How to teach kids to deface public art

OK, that title’s a little misleading, but we’re competing with the holiday for your attention, so sue us. Meet Eltono, a public space artist who began by producing graffiti in 1989. His work changed into street art and has evolved to the point where he is now an international artist. Eltono is interested in how art is affected when it is not only viewed, but engaged by, the public. He directly expressed this idea recently when he participated in the Art Re-public Festival in Japan. Passersby were invited to make a series of random selections that would determine their contribution to a piece of public art. Using templates to trace with bright colors, different people each made their mark on a plywood surface over the course of 5 hours. You can see Eltono’s documentation here and watch the time-lapse video below.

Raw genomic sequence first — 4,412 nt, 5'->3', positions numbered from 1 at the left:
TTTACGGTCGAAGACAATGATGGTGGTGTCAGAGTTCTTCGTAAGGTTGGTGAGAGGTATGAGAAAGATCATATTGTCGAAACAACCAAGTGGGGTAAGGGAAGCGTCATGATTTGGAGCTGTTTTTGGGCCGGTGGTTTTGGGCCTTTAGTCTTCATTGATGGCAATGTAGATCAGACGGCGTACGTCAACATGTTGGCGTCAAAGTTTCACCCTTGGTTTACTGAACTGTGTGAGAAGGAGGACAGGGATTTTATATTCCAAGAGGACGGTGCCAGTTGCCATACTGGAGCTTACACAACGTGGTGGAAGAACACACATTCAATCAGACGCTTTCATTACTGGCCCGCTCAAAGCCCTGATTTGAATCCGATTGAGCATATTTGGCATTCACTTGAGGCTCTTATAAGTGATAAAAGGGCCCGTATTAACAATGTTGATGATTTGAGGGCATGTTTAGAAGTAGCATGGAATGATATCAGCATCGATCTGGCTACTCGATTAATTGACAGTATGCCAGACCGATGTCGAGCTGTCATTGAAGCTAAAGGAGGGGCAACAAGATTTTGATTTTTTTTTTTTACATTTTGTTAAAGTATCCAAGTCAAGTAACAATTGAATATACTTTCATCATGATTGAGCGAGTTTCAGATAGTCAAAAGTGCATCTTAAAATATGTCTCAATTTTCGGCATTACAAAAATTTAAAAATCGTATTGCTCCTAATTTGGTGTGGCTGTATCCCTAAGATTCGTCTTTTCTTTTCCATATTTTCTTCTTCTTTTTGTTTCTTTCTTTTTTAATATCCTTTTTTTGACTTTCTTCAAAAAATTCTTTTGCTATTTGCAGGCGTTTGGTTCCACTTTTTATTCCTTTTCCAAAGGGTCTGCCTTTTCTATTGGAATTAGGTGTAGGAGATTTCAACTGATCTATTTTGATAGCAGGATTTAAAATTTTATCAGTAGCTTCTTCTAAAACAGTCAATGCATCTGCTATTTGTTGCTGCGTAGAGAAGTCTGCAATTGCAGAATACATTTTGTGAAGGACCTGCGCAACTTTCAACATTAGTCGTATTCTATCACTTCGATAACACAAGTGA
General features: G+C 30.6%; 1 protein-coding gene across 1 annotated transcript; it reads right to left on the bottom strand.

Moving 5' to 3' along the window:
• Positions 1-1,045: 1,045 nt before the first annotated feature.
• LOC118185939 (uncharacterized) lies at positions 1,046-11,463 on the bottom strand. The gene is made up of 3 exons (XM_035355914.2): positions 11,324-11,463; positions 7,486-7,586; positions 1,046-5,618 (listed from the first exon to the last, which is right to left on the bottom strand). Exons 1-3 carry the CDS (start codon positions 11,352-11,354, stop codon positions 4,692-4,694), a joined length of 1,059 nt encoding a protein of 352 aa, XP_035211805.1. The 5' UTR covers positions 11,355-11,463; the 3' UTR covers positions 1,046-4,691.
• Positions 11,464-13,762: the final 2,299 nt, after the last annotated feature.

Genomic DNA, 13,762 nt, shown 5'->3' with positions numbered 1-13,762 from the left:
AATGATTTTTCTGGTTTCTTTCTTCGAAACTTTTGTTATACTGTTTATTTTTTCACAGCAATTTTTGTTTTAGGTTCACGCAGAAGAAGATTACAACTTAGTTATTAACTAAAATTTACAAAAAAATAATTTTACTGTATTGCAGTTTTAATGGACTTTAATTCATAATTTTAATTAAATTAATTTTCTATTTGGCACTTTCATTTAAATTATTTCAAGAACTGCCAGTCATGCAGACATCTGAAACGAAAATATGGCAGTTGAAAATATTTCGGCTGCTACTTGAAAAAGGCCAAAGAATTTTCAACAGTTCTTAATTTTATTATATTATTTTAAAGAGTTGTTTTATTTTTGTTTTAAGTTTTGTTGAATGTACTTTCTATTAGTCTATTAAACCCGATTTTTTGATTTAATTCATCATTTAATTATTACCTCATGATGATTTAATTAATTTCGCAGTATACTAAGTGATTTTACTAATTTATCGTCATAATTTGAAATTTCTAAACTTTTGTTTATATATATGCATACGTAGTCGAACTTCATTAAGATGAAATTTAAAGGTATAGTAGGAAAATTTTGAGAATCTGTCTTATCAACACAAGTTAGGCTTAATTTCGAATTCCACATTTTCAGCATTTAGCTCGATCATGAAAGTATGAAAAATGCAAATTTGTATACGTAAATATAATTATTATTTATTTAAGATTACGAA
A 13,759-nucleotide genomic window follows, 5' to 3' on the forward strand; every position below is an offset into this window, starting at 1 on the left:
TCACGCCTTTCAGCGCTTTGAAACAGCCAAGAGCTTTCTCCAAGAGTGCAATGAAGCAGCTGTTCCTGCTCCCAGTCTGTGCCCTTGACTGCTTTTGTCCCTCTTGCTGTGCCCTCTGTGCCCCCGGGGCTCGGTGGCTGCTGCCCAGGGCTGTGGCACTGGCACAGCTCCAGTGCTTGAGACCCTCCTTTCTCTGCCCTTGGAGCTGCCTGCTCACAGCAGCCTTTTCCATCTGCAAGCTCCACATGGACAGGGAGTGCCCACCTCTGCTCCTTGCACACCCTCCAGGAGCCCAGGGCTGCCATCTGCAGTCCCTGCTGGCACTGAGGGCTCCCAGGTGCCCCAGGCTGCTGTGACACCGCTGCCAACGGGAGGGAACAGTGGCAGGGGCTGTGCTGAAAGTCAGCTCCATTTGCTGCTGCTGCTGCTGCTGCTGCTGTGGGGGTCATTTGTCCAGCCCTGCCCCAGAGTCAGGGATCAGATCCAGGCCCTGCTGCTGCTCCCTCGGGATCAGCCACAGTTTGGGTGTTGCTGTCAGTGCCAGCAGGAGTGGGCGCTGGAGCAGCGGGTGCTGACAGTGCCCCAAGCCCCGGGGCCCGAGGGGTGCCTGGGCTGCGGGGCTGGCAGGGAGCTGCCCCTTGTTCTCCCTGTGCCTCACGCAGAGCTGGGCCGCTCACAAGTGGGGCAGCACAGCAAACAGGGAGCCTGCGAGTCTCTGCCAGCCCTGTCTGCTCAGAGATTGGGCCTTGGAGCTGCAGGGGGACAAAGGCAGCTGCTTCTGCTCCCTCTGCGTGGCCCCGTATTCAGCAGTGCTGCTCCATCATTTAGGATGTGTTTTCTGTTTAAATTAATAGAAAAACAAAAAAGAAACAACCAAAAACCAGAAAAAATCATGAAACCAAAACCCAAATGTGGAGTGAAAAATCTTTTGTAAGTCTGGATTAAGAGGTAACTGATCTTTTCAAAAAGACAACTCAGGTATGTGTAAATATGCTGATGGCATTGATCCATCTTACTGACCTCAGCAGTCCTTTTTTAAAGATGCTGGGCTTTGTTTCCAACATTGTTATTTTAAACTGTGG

It’s interesting to us to think about the method by which each choice was made. What if there were more or less numbers on the spinning arrow? What if the image surface was smaller? What if each participant’s template choice was unique? Simply put, how random can art really be? And how does the introduction of math, an exact science, affect the final image? This is a great experiment that actually teaches the viewer and the participant a lot of things about the way we think and the way art is made. You could reproduce this kind of art making at home quite easily, either by yourself, with a group, or even as a kid’s project. Give it a try and find out what image you make!

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